Affiliate, or referral, programs have emerged as a valuable option for marketers suffering through online advertising woes, and those that cultivate leads and nurture their networks could stand to profit, research finds.
The programs were established to take advantage of online reciprocity, whereby a merchant pays a commission to an affiliate for generating clicks, leads, or sales from a graphic or text link located on the affiliate’s site, and a 2003 report of 100+ affiliate managers by AffStat found that more than one-quarter (26 percent) of affiliates have earned a monthly commission that exceeded $10,000.
Furthermore, 13 percent of affiliate managers received $120,000 or more annually with salary, incentives and bonuses, according to the data. A similar report that was released in January 2002 by the same author, Shawn Collins, indicated that only 4 percent of the affiliate managers surveyed had a salary of more than $101,000 annually, with the majority (22 percent) in the $31,000 to $40,000 range.
Nearly two-thirds (64 percent) of the programs have dedicated affiliate managers who oversee the network of partners and are often responsible for creating newsletters, establishing incentive programs, forecasting and budgeting, overseeing front-end marketing of the program, and monitoring the industry for news and trends.
Most (44 percent) of the respondents to AffStat’s survey maintained a program that included fewer than 500 affiliates, and one-third acquired fewer than 10 new affiliates per month. Nearly one-quarter (24 percent) signed up 100 to 500 new affiliates every month, followed by 23 percent that acquired 10 to 50 monthly.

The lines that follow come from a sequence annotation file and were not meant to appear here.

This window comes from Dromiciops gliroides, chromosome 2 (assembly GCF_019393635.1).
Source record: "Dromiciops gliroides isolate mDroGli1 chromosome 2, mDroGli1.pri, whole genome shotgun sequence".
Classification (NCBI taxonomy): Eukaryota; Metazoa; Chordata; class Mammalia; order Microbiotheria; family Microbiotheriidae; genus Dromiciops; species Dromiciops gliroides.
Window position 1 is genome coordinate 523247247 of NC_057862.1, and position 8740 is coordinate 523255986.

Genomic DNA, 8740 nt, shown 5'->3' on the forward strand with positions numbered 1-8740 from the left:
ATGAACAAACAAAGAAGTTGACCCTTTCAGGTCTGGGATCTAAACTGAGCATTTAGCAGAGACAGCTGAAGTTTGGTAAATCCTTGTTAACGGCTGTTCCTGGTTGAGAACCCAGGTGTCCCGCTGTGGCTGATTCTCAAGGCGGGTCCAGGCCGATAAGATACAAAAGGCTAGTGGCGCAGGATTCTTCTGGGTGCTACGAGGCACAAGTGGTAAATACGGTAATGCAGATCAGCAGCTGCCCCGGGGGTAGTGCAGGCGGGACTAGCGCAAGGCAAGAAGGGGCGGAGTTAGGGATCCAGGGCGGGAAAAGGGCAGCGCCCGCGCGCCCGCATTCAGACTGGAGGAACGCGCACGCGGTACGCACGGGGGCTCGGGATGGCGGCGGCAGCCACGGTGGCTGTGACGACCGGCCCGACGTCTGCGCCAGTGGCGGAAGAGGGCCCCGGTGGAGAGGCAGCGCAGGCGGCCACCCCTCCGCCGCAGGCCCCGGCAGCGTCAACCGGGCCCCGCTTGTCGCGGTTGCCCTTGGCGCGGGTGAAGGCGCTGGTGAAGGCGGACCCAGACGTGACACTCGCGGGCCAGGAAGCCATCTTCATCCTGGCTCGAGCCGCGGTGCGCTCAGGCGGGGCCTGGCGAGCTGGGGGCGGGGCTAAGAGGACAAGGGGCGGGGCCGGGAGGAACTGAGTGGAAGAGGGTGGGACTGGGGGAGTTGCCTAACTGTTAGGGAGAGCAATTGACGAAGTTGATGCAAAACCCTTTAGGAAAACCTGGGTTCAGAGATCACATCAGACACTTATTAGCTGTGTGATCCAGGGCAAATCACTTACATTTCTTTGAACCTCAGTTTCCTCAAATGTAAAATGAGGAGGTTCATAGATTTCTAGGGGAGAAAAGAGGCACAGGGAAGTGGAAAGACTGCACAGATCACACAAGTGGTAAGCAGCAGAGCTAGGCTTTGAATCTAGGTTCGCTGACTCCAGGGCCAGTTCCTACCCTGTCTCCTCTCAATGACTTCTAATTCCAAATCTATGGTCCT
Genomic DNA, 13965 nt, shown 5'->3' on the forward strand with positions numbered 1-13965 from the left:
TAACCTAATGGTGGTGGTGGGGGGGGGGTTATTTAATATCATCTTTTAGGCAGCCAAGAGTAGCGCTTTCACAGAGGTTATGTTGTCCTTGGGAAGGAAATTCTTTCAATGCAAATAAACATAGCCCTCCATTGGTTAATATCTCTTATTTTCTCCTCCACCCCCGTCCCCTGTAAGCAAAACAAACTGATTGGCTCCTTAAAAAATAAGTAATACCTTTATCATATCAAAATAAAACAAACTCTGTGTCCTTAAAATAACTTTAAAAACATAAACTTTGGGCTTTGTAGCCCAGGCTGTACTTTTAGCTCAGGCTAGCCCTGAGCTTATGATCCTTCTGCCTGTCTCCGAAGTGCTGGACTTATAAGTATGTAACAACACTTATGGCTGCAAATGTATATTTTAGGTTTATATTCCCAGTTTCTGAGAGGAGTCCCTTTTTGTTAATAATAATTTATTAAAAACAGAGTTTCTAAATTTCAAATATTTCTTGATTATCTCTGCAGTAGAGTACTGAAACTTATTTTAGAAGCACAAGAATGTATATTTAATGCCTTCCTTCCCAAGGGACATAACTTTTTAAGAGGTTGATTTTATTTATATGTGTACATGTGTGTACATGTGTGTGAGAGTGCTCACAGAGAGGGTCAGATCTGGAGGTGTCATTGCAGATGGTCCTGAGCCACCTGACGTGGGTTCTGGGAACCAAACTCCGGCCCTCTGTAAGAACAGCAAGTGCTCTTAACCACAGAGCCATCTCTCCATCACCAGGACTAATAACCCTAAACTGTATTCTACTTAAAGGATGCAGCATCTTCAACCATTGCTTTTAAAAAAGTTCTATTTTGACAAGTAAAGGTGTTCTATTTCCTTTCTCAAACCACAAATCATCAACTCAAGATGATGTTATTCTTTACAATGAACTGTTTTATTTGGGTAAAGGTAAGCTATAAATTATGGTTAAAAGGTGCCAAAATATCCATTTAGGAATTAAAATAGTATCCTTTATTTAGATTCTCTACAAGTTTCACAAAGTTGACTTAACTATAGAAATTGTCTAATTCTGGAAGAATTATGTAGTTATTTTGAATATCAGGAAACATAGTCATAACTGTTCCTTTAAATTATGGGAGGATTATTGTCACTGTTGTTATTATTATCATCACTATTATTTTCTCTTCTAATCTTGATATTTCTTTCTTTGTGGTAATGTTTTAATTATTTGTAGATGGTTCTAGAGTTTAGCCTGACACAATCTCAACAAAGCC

To prove that size doesn’t always equal profit, Shawn Collins, author of the report, segmented the 13 percent of the $120,000+ earning managers: 75 percent have less than 1,000 affiliates; 17 percent had 20,000 to 50,000 affiliates; and 8 percent have 10,000 to 20,000 affiliates. “This is consistent with a trend of affiliate programs being more of a boutique operation — just focusing on a smaller collection of active affiliates,” comments Collins.
The percentage of total transactions that were attributed to affiliates spanned the spectrum: 18 percent indicated that more than 30 percent of their total transactions were generated through affiliates, while 14 percent showed a below 1 percent transaction rate. Nearly a third (30 percent) fell within the 7 to 20 percent range.
Impressions, which Collins defines as an “advertising metric that indicates how many times an advertising link is displayed,” varied wildly on the scale: 21 percent reported that their affiliates generated less than 5,000 impressions per month, while another 21 percent reported more than 5 million.
Nearly half (48 percent) of the respondents indicated a conversion rate — the percentage of clicks that result in a commissionable activity — between 1 and 5 percent, with another 16 percent reporting even higher conversions.
The growing popularity of referral networks is evidenced in a September 2002 Jupiter Research (a unit of this site’s corporate parent) report regarding online holiday advertising. The research revealed a 9 percent increase from 2001 to 49 percent among companies that were utilizing affiliate programs in their marketing plans, making it the second most popular online marketing tool among online retailers for the 2002 holiday season.
| Top 10 Affiliate Programs of December 2002
Ranked by Refer-it
|1||Herbal Sensations Viagra Alternative|
|Note: These rankings are calculated based on the absolute number
of clickthroughs each program received on Refer-it.com.